United States: Design Patents - Don’t Let Your Prerelease Activities Bar Your Chances For A Design Patent


Flash bulbs popping, high-intensity music playing.  On the main rotating stage, the mockup of your new product comes into the spotlight.  Although your technology is not ready for prime time, you decide to showcase your forward-thinking design to build buzz in anticipation of the product's launch in six months.


"Ladies and gentlemen, Acme Corp. is proud to announce it newest Product.  Look at that forward-thinking design!  In only six months, you could have your very own Product.  Step up close and check it out!"



You launched the Product six months ago and it has been a grand success!  Despite your patent attorney's earlier recommendations, you are just now putting the finishing touches on your utility patent applications. 


"Your customers have come to associate your innovative design with the Product.  Have you considered getting a design patent?"


(Remembering that, in fact, there is word that your competitors will be introducing a "highly inspired" design of their own soon)
"Of course," you say, "we'd definitely like to protect the design." 


(Almost as an afterthought . . .) "Remember that the one-year bar on public disclosure applies to design patents as well as utility patents.  Did you show this design in public more than a year ago?"


Screeeeeecchhhhh . . . .


You ask, "Does the trade show we had more than a year ago count as a 'public disclosure'?  We didn't use or demonstrate the product; it just sat there.  And what we showed at the conference was only a mockup, not a production model.  In fact, there was nothing inside the product at all; it was just the exterior shell.  And we didn't offer it for sale."  Of course, photographers took pictures of the design and put it on their websites.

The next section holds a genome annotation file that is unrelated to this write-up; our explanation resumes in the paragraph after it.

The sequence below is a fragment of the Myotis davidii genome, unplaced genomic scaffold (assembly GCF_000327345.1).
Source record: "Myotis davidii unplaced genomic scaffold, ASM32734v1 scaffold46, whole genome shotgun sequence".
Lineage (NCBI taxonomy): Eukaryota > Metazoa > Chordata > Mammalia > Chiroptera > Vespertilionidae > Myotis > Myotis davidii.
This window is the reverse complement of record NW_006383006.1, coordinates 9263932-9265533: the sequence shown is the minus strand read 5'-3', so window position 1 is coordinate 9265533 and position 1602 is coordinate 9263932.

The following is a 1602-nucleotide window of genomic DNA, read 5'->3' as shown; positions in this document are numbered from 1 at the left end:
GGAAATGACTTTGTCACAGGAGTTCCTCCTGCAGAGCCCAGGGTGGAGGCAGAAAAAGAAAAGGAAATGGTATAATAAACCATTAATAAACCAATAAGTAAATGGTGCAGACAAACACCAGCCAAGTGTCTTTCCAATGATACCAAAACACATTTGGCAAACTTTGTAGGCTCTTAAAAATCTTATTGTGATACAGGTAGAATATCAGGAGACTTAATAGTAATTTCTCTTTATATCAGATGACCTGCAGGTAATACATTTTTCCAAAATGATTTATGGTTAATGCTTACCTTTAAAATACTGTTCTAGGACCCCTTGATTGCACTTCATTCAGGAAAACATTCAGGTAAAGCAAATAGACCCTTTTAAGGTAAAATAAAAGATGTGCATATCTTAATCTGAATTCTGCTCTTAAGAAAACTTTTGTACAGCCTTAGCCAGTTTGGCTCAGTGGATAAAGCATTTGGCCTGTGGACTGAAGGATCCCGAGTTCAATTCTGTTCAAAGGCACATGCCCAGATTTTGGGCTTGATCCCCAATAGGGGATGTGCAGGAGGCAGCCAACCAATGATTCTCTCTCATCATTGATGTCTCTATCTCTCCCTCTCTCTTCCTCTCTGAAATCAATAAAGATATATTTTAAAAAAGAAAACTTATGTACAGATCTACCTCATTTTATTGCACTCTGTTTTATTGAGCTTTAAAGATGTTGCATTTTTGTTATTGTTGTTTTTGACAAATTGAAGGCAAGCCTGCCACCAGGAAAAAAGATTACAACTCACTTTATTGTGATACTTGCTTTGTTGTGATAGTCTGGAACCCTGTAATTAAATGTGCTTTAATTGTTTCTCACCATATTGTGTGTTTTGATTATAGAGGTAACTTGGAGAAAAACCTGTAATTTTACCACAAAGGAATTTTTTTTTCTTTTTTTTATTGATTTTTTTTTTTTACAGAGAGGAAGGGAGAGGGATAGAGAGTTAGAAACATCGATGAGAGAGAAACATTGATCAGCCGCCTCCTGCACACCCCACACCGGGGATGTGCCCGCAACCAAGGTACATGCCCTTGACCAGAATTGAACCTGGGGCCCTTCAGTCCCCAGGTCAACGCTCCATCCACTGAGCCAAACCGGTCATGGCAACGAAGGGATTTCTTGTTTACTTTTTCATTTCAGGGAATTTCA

(With a frown)

"Unfortunately, yes, the trade show mockup counts as public disclosure of the design.  Since the disclosure was outside the one-year grace period, under most circumstances, that is considered a public disclosure under U.S. patent law.1  Better luck next time . . . ."


This scene may be all too common in the real world.  While design patents are different from utility patents in many important ways, both types of patents must still play by many of the same rules.  Those rules include the limited one-year grace period for public disclosures.  While the bounds of the new post-AIA grace period have not been completely clarified by the courts, some elements of the grace period are relatively settled. 

Public Disclosure of Patentable Designs

While disclosing a single image of a design (such as on a website or in a brochure) might not sink a later-filed design patent application, trade shows are particularly problematic because typically the public has had ready access to all parts of the design.  Moreover, in today's media environment, journalists, bloggers, and even conference organizers will likely post or tweet your design before you may have even put it on your own website.  Once the genie is out of the bottle, it is not possible to put it back in.

Other Events Also Count as "Public Disclosure"

Moreover, trade show attendees alone might not be the only concern when it comes to public disclosure.  Often, companies will disclose designs during usability studies or market or consumer testing.  In these cases, companies should use nondisclosure agreements whenever a prerelease design leaves the building, because these disclosures could be considered public.  If consumer testing allowed participants to take the product home, then it is important to consider that the design might be shown to other members of the household or neighbors and friends.  But despite these agreements, unauthorized disclosures may still occur.  The U.S. Patent and Trademark Office has considered unauthorized disclosures to be invalidating prior art in the past.2  So, you might be left with a contract remedy against these unauthorized disclosers, but your patent rights might not be so lucky.